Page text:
2020 may not have been a year to celebrate, but there were some housebound highlights. For example, after I had finished with the measurements to accompany Michael Fremer’s review of the Marten Oscar Duo in the November 2020 issue,1 I set up these Swedish two-way standmounts in my own listening room. Yes, the measured performance was excellent, but I was not expecting how much I would enjoy the sound of the Oscar Duos. At $6995/pair, this is not an inexpensive speaker, but it rivaled the stereo imaging produced by my reference KEF LS50, played louder than the diminutive KEF without strain, and offered another octave of low frequencies. As MF concluded in his review: “Designer Leif Olofsson has threaded the needle, producing a small speaker that can produce prodigious bass (or at least bass that sounds prodigious) with composure at relatively high SPLs, without muddying up the midrange.”
The Oscar Duos went back to the distributor last October, but as the new year dawned, Marten’s new Parker Trio tower loudspeakers ($19,990/pair) arrived chez Moi. I unpacked the Trios, set them up, experimented with positioning, listened a while, then packed them up again. It turned out that the stainless steel outrigger bases didn’t have the correct-sized holes tapped into them for the mandatory Marten Isolators. Rather than replace the outriggers, Marten decided instead to send me the “Diamond Edition” version of the Parker Trio. This considerably more expensive version—$36,990/ pair—replaces the regular Trio’s ceramic-dome tweeter with one that uses a dome formed from pure diamond—presumably vapor-deposited—higher-quality crossover components, improved cable terminals, and Jorma’s top-of-the-range Statement internal cabling.
On with the show.
Description 2.5-way, floor-standing loudspeaker. Drive-units: 1 (25.4mm) diamond-dome tweeter, two 7.5 (190.5mm) ceramic-cone woofers, two 9 (229mm) aluminum-diaphragm passive radiators. Crossover frequency: 2.2kHz. Frequency response: 26Hz–40kHz ±2dB. Nominal impedance: 6 ohms. Minimum impedance: 3.1 ohms. Sensitivity: 91dB/2.83V/m. Power handling: 300W. Terminals: single-wired WBT. Internal wiring: Jorma Statement. Supplied accessories: outrigger supports, Marten IsoPuck isolators, and a burn-in CD.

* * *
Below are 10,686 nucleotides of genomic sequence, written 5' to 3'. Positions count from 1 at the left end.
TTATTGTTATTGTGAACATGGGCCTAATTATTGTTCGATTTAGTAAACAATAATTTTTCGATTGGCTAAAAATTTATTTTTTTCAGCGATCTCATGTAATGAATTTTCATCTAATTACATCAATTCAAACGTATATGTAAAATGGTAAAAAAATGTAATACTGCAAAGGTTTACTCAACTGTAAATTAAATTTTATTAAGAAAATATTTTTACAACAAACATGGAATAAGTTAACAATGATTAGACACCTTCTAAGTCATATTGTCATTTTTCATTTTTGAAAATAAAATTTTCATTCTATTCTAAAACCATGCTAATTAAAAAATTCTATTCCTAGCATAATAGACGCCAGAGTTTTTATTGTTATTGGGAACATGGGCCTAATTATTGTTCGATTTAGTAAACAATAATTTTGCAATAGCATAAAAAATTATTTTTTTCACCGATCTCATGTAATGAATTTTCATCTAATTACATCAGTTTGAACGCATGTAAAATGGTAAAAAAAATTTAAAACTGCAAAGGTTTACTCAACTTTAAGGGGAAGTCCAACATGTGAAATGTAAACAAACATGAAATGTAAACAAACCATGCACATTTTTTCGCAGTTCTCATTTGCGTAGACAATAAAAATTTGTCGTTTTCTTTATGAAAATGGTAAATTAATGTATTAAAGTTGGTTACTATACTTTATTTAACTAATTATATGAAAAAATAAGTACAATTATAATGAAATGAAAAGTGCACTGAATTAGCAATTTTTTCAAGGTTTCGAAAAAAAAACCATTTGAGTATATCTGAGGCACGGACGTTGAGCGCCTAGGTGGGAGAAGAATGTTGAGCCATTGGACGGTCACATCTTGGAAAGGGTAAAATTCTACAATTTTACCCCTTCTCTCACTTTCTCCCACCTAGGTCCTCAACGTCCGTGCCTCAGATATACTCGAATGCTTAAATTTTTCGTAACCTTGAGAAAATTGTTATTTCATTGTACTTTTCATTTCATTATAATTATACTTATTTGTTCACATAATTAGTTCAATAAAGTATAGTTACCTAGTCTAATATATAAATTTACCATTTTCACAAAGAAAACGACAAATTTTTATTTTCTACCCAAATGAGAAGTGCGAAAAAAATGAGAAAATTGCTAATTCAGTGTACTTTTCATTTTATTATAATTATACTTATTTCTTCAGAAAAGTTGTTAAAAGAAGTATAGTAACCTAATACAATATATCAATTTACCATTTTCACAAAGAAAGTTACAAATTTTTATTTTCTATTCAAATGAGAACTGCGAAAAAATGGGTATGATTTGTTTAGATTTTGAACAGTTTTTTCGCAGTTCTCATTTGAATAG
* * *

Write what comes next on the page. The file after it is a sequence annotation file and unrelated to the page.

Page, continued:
Dimensions 46 (1170mm) H × 11 (280mm) W × 14.2 (360mm) D. Weight: 89lb (40kg) each.
Finish Matte walnut, Piano walnut, or Piano black, with mirror-polished chrome inlays.
Serial numbers of units reviewed 20103001A & B. “Designed and manufactured in Sweden.”
Price $36,990/pair. Approximate number of dealers: 11. Warranty: Limited, transferrable.
Manufacturer Marten AB, Flöjelbergsgatan 18, 43137 Mölndal, Sweden. Tel: (46) 31-20-72-00 Web: marten.se. US distributor: VANA Ltd., Nesconset, New York. Tel: (631) 960-5242. Web: vanaltd.com.
The Parker Trio Diamond
Like all of Marten’s speaker lines, the Trio pays homage to a legendary jazz musician, in this case Charlie Parker. This is an elegant-looking tower, standing 45 high on its two chromed stainless steel outrigger bases with the Isolators installed. The enclosure tapers from its back to the front and is constructed from a proprietary, self-damped, laminated material that Marten calls “M-Board.” The review samples were hand-finished in a matte walnut veneer.
The Parker Trio is a “2.5-way” design, with the lower of the two 7.5 woofers rolling off earlier than the upper one. The latter crosses over to the 1 diamond-dome tweeter at 2.2kHz using Marten’s “Multi-Slope” crossover technology. The tweeter sits behind a mesh grille in a chromed stainless steel sub-baffle. Below it are the two woofers, mounted vertically inline and covered with metal-mesh grilles. Engineered by Marten’s Leif Olofsson, these use ceramic cones and substantial half-roll rubber surrounds. The woofers are modestly claimed by Marten to be “superior to any similar drivers currently available, at any price.” Reflex loading is provided by two 9 aluminum-diaphragm passive radiators mounted on the rear of the cabinet, these also covered with mesh grilles. Electrical connection is via a single pair of chromed binding posts at the base of the rear panel.